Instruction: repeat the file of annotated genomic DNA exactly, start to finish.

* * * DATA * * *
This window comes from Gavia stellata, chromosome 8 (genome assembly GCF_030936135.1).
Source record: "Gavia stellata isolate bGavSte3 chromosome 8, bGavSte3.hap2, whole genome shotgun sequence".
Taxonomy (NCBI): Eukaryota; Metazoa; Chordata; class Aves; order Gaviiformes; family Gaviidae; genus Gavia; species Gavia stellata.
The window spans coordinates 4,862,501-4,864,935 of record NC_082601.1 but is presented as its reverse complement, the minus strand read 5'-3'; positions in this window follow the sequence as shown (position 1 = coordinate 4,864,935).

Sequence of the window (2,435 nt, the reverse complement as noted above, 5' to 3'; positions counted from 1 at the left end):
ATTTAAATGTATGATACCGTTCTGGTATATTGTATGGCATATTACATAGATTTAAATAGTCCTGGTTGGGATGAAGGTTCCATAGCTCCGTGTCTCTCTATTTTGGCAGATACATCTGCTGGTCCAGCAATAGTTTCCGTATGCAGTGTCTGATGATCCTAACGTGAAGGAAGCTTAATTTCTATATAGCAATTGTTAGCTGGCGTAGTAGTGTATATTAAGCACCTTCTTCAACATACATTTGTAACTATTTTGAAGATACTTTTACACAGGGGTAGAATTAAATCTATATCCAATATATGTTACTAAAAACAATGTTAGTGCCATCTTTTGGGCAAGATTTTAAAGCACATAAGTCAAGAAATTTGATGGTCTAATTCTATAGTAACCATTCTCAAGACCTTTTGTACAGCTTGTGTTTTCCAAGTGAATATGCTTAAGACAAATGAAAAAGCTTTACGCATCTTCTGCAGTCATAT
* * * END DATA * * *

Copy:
This window comes from Gavia stellata, chromosome 8 (genome assembly GCF_030936135.1).
Source record: "Gavia stellata isolate bGavSte3 chromosome 8, bGavSte3.hap2, whole genome shotgun sequence".
Taxonomy (NCBI): Eukaryota; Metazoa; Chordata; class Aves; order Gaviiformes; family Gaviidae; genus Gavia; species Gavia stellata.
The window spans coordinates 4,862,501-4,864,935 of record NC_082601.1 but is presented as its reverse complement, the minus strand read 5'-3'; positions in this window follow the sequence as shown (position 1 = coordinate 4,864,935).

Sequence of the window (2,435 nt, the reverse complement as noted above, 5' to 3'; positions counted from 1 at the left end):
ATTTAAATGTATGATACCGTTCTGGTATATTGTATGGCATATTACATAGATTTAAATAGTCCTGGTTGGGATGAAGGTTCCATAGCTCCGTGTCTCTCTATTTTGGCAGATACATCTGCTGGTCCAGCAATAGTTTCCGTATGCAGTGTCTGATGATCCTAACGTGAAGGAAGCTTAATTTCTATATAGCAATTGTTAGCTGGCGTAGTAGTGTATATTAAGCACCTTCTTCAACATACATTTGTAACTATTTTGAAGATACTTTTACACAGGGGTAGAATTAAATCTATATCCAATATATGTTACTAAAAACAATGTTAGTGCCATCTTTTGGGCAAGATTTTAAAGCACATAAGTCAAGAAATTTGATGGTCTAATTCTATAGTAACCATTCTCAAGACCTTTTGTACAGCTTGTGTTTTCCAAGTGAATATGCTTAAGACAAATGAAAAAGCTTTACGCATCTTCTGCAGTCATAT